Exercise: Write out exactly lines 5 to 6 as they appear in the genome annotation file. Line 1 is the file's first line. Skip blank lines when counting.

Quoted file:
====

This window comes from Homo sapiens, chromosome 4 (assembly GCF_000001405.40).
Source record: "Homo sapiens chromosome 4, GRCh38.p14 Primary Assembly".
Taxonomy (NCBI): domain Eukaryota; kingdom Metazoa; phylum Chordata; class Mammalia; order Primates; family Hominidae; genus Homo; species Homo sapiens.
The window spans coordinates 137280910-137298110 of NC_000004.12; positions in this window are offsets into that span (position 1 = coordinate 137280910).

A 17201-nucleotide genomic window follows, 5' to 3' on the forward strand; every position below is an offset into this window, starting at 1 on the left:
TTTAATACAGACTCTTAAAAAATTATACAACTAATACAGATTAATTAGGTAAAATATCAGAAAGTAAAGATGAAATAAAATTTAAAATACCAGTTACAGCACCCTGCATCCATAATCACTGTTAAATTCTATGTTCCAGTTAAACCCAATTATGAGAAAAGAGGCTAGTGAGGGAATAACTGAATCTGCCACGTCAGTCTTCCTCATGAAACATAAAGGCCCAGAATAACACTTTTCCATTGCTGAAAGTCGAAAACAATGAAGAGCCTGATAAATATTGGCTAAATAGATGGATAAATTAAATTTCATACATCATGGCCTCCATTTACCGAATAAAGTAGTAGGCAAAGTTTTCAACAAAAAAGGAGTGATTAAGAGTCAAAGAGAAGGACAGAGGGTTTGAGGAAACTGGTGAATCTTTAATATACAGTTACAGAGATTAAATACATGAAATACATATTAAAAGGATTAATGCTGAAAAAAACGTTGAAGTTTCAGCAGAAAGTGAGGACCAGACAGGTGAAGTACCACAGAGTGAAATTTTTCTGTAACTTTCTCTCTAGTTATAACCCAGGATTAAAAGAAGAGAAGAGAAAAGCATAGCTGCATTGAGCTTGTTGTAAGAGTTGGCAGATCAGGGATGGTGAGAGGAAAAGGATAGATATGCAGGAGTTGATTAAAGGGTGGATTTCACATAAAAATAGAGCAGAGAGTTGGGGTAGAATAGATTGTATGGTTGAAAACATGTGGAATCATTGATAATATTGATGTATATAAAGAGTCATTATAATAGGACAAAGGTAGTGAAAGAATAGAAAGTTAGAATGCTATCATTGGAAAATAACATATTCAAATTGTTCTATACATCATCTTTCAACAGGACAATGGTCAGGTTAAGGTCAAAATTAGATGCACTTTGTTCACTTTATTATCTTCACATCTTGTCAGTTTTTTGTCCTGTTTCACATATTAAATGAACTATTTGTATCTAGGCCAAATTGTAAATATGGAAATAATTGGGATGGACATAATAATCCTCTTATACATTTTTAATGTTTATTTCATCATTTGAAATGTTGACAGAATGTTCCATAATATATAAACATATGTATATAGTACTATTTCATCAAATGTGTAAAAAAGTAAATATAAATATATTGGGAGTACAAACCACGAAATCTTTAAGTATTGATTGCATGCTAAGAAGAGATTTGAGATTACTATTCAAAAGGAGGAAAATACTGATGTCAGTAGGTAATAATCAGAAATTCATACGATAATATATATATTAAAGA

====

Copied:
A 17201-nucleotide genomic window follows, 5' to 3' on the forward strand; every position below is an offset into this window, starting at 1 on the left:
TTTAATACAGACTCTTAAAAAATTATACAACTAATACAGATTAATTAGGTAAAATATCAGAAAGTAAAGATGAAATAAAATTTAAAATACCAGTTACAGCACCCTGCATCCATAATCACTGTTAAATTCTATGTTCCAGTTAAACCCAATTATGAGAAAAGAGGCTAGTGAGGGAATAACTGAATCTGCCACGTCAGTCTTCCTCATGAAACATAAAGGCCCAGAATAACACTTTTCCATTGCTGAAAGTCGAAAACAATGAAGAGCCTGATAAATATTGGCTAAATAGATGGATAAATTAAATTTCATACATCATGGCCTCCATTTACCGAATAAAGTAGTAGGCAAAGTTTTCAACAAAAAAGGAGTGATTAAGAGTCAAAGAGAAGGACAGAGGGTTTGAGGAAACTGGTGAATCTTTAATATACAGTTACAGAGATTAAATACATGAAATACATATTAAAAGGATTAATGCTGAAAAAAACGTTGAAGTTTCAGCAGAAAGTGAGGACCAGACAGGTGAAGTACCACAGAGTGAAATTTTTCTGTAACTTTCTCTCTAGTTATAACCCAGGATTAAAAGAAGAGAAGAGAAAAGCATAGCTGCATTGAGCTTGTTGTAAGAGTTGGCAGATCAGGGATGGTGAGAGGAAAAGGATAGATATGCAGGAGTTGATTAAAGGGTGGATTTCACATAAAAATAGAGCAGAGAGTTGGGGTAGAATAGATTGTATGGTTGAAAACATGTGGAATCATTGATAATATTGATGTATATAAAGAGTCATTATAATAGGACAAAGGTAGTGAAAGAATAGAAAGTTAGAATGCTATCATTGGAAAATAACATATTCAAATTGTTCTATACATCATCTTTCAACAGGACAATGGTCAGGTTAAGGTCAAAATTAGATGCACTTTGTTCACTTTATTATCTTCACATCTTGTCAGTTTTTTGTCCTGTTTCACATATTAAATGAACTATTTGTATCTAGGCCAAATTGTAAATATGGAAATAATTGGGATGGACATAATAATCCTCTTATACATTTTTAATGTTTATTTCATCATTTGAAATGTTGACAGAATGTTCCATAATATATAAACATATGTATATAGTACTATTTCATCAAATGTGTAAAAAAGTAAATATAAATATATTGGGAGTACAAACCACGAAATCTTTAAGTATTGATTGCATGCTAAGAAGAGATTTGAGATTACTATTCAAAAGGAGGAAAATACTGATGTCAGTAGGTAATAATCAGAAATTCATACGATAATATATATATTAAAGA